This news about injuries seems to have complicated their decision making. Do the Ducks want to risk trading any of their NHL-capable defenders with the fate of two of them unknown? Has the value of Vatanen dropped to the point he’s not worth moving now in his injured state? And if you’re looking to acquire, do you want a guy who seems completely unlikely to be available on opening day?

I’m not entertaining the idea that Lindholm is on the market. You’d have to give up a Nylander to get him, and even then, maybe throw in a few extras. So unless Steve Yzerman has some really clever deal cooking to turn Jonathan Drouin into a Swedish defender — like he needs more — I don’t see Lindholm doing anything but rehabbing this summer.

Anaheim is not the only store for defencemen. If their stock is damaged and their real desire is to trade Silfverberg instead — I would if I were them given their current situation — let’s go somewhere else to shop.

Carolina Defender Store: grand opening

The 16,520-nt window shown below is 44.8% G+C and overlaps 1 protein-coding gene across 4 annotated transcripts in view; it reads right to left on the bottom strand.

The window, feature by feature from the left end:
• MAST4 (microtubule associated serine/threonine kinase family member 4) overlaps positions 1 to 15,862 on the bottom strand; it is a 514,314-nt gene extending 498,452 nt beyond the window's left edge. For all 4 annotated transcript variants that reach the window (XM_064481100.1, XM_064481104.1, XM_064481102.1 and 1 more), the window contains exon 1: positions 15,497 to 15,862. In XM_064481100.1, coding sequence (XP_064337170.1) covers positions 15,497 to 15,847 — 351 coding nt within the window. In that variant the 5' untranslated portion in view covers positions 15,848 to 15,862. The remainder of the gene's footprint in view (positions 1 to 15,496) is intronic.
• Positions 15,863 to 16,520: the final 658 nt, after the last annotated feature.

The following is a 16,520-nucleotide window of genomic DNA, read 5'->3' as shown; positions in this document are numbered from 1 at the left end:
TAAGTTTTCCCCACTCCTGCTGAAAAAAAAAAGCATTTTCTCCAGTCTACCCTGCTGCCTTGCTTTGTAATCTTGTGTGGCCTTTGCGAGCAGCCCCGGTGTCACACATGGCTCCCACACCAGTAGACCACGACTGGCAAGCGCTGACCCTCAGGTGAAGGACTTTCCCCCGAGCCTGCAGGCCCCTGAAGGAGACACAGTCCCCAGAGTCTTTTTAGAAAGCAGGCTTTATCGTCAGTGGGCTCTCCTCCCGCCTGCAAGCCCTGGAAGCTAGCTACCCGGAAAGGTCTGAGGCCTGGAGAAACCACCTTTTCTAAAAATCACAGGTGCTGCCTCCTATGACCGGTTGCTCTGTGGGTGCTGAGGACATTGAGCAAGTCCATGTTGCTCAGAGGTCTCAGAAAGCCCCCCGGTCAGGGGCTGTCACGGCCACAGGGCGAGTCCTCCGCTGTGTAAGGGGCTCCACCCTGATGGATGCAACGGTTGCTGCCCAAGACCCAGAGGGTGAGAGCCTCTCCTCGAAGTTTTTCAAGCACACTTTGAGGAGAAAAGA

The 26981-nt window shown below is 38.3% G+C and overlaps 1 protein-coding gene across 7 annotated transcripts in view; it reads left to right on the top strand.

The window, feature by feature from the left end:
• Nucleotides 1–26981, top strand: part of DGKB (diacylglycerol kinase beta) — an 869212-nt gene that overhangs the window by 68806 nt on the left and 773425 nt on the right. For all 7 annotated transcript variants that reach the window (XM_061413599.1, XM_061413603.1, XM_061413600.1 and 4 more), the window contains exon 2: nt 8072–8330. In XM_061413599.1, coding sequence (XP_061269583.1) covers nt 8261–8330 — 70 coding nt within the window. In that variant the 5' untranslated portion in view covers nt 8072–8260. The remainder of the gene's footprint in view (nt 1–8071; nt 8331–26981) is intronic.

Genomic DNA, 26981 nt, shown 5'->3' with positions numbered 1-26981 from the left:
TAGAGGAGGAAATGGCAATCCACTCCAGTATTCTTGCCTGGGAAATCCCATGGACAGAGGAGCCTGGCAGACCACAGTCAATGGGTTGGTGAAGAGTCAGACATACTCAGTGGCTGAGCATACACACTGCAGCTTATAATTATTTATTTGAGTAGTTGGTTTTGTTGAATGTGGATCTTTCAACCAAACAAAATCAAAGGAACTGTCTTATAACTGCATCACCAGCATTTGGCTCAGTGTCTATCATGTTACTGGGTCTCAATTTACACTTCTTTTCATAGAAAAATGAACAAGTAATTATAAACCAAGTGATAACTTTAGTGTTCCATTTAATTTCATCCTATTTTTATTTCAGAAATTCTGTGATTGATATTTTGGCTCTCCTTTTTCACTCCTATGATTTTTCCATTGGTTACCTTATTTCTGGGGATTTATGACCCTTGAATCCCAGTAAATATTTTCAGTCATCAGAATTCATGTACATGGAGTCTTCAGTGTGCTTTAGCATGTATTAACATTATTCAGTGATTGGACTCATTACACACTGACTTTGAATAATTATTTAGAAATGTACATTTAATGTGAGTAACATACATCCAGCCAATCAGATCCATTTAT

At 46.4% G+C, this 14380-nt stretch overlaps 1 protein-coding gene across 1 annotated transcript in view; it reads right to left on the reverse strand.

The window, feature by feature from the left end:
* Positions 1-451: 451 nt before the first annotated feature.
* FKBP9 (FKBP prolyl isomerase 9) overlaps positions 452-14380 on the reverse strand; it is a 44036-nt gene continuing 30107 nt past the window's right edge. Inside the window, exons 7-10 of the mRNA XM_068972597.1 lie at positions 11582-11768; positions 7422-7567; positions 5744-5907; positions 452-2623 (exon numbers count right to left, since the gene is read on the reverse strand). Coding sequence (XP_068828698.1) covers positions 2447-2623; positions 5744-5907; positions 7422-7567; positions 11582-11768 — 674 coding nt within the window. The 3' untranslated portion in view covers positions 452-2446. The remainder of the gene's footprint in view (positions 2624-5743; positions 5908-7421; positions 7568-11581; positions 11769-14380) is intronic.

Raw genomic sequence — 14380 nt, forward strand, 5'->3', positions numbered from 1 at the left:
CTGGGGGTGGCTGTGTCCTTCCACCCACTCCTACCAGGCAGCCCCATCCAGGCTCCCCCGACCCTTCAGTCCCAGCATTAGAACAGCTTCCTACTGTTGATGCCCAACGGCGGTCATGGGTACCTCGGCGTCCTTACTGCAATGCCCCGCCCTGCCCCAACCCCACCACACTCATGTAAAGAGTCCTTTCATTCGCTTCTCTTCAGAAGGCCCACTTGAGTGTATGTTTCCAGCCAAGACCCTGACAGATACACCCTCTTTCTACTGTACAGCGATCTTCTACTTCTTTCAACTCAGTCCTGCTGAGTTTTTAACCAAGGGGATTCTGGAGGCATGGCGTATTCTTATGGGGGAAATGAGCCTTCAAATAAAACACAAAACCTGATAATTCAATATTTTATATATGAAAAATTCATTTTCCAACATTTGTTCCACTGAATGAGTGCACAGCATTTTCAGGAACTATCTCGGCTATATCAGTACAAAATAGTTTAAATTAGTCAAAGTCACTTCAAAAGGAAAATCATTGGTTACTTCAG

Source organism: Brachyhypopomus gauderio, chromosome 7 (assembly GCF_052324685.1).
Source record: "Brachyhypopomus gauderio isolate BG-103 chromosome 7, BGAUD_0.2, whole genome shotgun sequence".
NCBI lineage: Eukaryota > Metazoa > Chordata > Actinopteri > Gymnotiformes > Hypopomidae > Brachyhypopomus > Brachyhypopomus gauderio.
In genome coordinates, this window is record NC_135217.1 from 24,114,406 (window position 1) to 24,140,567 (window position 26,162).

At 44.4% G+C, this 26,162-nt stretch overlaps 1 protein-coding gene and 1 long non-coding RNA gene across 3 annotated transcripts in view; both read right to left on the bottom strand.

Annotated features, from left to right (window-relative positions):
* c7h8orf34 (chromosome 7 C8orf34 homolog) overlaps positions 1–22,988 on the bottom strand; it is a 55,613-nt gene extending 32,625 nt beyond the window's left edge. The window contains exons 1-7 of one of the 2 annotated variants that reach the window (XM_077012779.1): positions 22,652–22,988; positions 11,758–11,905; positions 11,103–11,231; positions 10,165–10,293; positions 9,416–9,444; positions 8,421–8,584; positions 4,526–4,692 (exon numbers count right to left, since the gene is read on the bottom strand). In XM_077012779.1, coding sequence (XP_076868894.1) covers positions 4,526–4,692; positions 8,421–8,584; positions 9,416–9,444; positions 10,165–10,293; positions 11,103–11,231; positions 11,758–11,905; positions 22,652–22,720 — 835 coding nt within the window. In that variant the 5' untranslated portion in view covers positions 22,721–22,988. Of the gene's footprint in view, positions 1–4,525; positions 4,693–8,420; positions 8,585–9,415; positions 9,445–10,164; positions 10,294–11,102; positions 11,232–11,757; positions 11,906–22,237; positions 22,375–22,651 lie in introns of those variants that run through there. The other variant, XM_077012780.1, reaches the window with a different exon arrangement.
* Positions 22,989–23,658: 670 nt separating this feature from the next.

“We’ve got the open for business sign out there,” Francis said Wednesday.

That’s Ron Francis, as in the General Manager of the Carolina Hurricanes.

They have a completely different expansion draft situation. They have so many young, exempt players, that they have room to protect everyone, expose qualified forwards they’re comfortable losing, and have one forward slot free. They could have a free defender slot too. They can acquire an extra non-exempt player they will have to protect before the draft. Very few teams other than the Colorado Avalanche are in that position.

Interestingly, for all the Hurricanes have a great, young defence corps and lots of prospects, they have only one defender they can make meet the exposure requirements with an extension. So they’re in the market for exposable D too. (The original version of this story contained an error where I’d somehow got the idea that you had to expose two defenders. I think I’ve mostly corrected that.) They could also be in the market for a veteran on defence anyway, now that they’ve traded Ron Hainsey.

Francis has also said they’ll take picks in trade.

“Really what it comes down to is what teams want: Do they want a player back for the asset they don’t have to protect or are they willing to take some picks and prospects?”

Francis said he has had preliminary discussions with McPhee but expects the pace of talks to pick up next week when the NHL gathers in Buffalo, N.Y., for the pre-draft scouting combine.

So they can simply get a couple of defenders to expose, sit with their feet up and wait for all the protected lists to be public, and, for example, make a deal with Vegas to get them to take Silfverberg and then trade him to Carolina for a pick.